Rebirth News: New Series Leaked

All it took was a fleeting email notification to grab our attention so hard it knocked the sloppy sandwich out of our greasy mouths. One brief, quickly-deleted press release that was mis-scheduled. 

Per our source at DC Entertainment, one of the previously unannounced Rebirth titles will feature a character that so recently was shit on by Zach "All Style No Substance" Snyder: Superman's Pal Jimmy Olsen.

First appearance of Darkseid, anyone?

First appearance of Darkseid, anyone?

Really, this works perfectly within the parameters dictated by Rebirth, wherein DC Comics' vast character history (previously entwined back into canon sloppily via Convergence) will be revisited, and resurrecting this title only serves to reinforce the notion. 

I'm a big collector of the series, which ran from 1954 to 1974 over the span of 163 issues, and relish the manic adventures of Jimmy and Clark screwing around with a variety of Golden Age notions, so this seems to be right up my ally. The tone, per the release, will be similar to DC You's Bizarro title, where Olsen was a mainstay and co-protagonist with Superman's strange counterpart. 

Linked to the series as artist is former Batgirl revolutionary Babs Tarr, whose cartoonish art and expressive fun mesh perfectly with the boisterous young photojournalist. One can only imagine the interactions with Jimmy as a cross-dressed lady, or Jimmy as leader of a biker gang, perpetrated by Tarr's incredibly deft pencils.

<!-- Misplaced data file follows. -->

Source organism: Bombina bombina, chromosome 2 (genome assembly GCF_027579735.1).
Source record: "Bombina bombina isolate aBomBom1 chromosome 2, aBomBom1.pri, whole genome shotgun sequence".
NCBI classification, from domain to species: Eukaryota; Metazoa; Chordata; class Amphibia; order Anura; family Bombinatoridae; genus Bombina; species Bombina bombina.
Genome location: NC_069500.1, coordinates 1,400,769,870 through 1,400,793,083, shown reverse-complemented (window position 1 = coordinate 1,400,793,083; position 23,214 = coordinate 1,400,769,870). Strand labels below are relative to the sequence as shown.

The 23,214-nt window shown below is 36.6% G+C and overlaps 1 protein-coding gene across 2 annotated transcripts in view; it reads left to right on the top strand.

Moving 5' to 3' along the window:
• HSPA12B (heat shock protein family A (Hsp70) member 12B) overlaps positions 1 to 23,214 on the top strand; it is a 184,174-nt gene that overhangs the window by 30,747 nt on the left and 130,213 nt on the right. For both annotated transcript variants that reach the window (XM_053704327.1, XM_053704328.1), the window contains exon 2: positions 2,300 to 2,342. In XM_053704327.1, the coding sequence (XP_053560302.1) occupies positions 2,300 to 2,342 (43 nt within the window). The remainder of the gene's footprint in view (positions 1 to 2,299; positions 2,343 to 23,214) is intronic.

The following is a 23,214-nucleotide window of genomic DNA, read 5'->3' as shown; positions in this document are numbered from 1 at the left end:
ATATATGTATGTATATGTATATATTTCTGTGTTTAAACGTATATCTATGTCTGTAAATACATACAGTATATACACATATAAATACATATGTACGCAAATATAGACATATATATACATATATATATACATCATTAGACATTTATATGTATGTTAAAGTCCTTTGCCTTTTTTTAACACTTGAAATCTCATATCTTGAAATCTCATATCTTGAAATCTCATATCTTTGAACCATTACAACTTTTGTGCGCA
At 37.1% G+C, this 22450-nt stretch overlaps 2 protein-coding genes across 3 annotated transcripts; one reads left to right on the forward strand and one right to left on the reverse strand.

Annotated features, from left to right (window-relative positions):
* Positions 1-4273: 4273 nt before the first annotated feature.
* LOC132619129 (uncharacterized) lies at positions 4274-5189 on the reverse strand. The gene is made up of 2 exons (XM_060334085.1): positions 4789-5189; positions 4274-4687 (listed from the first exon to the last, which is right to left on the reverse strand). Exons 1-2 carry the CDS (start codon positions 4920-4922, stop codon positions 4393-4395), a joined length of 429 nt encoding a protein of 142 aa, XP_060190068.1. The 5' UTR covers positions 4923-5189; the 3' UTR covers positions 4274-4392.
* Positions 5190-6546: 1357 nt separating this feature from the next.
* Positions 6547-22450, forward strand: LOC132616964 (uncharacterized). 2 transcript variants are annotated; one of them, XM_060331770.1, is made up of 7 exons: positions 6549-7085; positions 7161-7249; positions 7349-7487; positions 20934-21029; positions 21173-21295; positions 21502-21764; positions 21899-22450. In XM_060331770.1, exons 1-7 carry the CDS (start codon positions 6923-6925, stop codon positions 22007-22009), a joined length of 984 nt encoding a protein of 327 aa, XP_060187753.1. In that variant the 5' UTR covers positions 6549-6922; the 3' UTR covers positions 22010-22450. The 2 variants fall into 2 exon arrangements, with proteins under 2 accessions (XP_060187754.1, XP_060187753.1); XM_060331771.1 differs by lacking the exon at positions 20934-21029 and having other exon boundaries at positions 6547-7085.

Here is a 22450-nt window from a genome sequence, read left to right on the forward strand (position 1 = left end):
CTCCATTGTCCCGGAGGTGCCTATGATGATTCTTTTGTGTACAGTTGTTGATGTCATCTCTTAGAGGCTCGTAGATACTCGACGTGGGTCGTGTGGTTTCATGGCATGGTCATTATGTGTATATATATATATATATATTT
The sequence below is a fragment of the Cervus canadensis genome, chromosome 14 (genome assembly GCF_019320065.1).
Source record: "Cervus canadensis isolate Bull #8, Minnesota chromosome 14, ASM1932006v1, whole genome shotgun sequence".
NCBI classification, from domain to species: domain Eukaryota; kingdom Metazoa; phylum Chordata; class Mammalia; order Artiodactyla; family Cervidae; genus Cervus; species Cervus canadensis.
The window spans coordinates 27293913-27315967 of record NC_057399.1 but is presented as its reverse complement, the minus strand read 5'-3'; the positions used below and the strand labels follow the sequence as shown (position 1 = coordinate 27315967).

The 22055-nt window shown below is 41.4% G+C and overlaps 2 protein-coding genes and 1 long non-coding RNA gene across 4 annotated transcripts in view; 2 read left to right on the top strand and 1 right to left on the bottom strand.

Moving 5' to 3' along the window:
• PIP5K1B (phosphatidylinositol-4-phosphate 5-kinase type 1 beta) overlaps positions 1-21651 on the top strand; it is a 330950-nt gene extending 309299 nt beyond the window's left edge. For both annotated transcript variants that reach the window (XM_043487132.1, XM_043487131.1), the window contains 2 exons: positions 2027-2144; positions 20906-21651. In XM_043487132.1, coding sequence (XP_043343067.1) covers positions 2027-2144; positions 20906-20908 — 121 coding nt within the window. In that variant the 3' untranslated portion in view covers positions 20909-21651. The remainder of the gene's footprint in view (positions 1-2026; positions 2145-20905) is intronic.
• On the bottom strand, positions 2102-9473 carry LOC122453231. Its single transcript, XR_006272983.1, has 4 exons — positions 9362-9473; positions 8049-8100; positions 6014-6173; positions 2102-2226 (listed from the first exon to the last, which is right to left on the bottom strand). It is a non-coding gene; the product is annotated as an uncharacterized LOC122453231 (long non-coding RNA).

Following Tarr on art duties is rumored to be award-winning color wizard Jordie Bellaire, whose manipulation of pallets to display emotion will be an uncanny fit for the title, and phenomenally-named inker Wade Von Grawbadger (not an April Fool's joke - that's his name) to give it a sharper look on paper. 

Our source's presser also alluded to the writer of the series, and it's as close to a pitch-perfect pairing as we've ever seen....IF it's true: Chip Zdarsky

On Howard the Duck, Zdarsky has established himself as a fan of older continuity and extremely sharp comedic pacing, and being able to mix the two seamlessly. On Jughead he's shown that he can cultivate a young character who is somewhat removed from everyday life. This seems like the recipe for one James Bartholomew Olsen.

Like most of DC's Rebirth titles, this seems to be the best possible creative team to be assigned to this book: each creator brings something different to the table, a joy to their art, that should shine a perfect light on such a brutally under-utilized character, and may even perhaps see the DC cinematic universe undo such a horrific mistake (which, if the rumors about Suicide Squad reshoots are true, Warner Bros may seriously consider). 

So, if you'll excuse me, I have to go re-bag and board my colletion, and desperately try to nam more back issues while they're still relatively cheap.